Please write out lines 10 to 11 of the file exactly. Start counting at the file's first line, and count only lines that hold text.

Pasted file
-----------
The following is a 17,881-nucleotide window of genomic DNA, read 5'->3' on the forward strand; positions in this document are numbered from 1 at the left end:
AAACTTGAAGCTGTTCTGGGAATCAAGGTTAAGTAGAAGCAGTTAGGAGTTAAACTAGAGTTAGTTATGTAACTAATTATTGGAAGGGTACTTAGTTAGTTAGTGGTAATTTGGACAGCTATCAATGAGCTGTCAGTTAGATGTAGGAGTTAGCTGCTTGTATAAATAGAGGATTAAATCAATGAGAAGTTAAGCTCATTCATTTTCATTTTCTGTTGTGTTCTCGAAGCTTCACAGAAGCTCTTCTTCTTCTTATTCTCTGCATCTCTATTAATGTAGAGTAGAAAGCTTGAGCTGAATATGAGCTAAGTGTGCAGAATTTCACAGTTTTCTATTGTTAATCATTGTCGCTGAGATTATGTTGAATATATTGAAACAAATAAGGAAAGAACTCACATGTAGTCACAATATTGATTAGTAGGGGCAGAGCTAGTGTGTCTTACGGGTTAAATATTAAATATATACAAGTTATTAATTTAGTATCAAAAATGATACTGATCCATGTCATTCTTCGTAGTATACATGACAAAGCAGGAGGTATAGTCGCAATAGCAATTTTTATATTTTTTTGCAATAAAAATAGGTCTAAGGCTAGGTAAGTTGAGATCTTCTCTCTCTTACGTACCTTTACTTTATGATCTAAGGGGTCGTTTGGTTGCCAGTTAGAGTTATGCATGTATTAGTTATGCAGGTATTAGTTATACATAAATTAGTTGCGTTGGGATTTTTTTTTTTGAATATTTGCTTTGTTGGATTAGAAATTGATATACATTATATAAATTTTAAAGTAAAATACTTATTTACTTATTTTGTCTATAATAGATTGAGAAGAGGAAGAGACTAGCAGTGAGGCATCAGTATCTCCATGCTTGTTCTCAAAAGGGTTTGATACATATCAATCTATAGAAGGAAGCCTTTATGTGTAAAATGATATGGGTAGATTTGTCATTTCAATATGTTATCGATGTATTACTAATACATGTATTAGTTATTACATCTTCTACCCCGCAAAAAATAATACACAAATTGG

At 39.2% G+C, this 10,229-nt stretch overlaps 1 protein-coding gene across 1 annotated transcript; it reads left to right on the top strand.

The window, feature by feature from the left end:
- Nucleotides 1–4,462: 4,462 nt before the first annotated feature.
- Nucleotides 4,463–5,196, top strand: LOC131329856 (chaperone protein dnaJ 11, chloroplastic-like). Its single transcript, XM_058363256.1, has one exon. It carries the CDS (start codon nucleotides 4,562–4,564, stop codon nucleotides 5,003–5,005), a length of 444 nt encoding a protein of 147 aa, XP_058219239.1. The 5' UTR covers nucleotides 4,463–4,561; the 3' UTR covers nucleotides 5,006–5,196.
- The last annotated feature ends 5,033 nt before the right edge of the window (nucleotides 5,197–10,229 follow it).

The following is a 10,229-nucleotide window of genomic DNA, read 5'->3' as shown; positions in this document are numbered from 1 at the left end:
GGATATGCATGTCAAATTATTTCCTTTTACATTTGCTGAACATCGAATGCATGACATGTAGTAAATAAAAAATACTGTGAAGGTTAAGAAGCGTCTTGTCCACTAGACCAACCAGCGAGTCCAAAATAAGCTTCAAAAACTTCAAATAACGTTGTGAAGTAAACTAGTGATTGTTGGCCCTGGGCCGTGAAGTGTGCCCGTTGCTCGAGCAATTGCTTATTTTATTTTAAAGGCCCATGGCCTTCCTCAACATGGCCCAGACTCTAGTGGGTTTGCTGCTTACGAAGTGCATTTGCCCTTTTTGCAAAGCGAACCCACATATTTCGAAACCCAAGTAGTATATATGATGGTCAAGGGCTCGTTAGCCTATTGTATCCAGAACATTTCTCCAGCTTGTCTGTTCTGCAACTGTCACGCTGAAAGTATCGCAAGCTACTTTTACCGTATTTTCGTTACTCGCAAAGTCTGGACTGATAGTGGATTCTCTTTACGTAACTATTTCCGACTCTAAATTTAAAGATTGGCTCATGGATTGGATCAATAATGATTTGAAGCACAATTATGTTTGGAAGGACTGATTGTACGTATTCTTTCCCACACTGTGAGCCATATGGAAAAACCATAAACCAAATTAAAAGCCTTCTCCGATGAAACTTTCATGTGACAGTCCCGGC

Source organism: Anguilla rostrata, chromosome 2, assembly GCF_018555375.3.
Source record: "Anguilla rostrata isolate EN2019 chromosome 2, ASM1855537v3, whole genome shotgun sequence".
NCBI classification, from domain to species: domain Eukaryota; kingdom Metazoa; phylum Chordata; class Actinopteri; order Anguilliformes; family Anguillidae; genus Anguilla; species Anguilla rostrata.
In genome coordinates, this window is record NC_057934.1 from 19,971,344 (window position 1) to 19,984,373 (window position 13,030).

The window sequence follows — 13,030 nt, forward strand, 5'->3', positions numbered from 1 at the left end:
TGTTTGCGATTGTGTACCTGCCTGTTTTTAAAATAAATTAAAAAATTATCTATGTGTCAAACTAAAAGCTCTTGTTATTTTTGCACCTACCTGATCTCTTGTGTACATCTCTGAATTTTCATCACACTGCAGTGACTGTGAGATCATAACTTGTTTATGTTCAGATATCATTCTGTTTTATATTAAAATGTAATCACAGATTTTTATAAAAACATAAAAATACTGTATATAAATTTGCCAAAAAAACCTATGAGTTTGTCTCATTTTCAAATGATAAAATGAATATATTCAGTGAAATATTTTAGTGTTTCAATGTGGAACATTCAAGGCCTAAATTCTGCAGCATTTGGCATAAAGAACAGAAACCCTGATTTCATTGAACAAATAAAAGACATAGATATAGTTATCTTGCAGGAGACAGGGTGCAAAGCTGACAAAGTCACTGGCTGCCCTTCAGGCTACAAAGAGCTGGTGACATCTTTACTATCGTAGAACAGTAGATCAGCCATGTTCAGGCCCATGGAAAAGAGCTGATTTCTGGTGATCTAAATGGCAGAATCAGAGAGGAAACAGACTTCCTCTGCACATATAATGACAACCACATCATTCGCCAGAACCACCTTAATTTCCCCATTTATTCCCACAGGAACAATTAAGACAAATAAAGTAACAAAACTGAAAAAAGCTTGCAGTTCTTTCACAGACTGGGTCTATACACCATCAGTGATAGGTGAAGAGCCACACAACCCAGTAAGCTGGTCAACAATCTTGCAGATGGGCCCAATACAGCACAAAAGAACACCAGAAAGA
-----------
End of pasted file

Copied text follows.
Source organism: Anguilla rostrata, chromosome 2, assembly GCF_018555375.3.
Source record: "Anguilla rostrata isolate EN2019 chromosome 2, ASM1855537v3, whole genome shotgun sequence".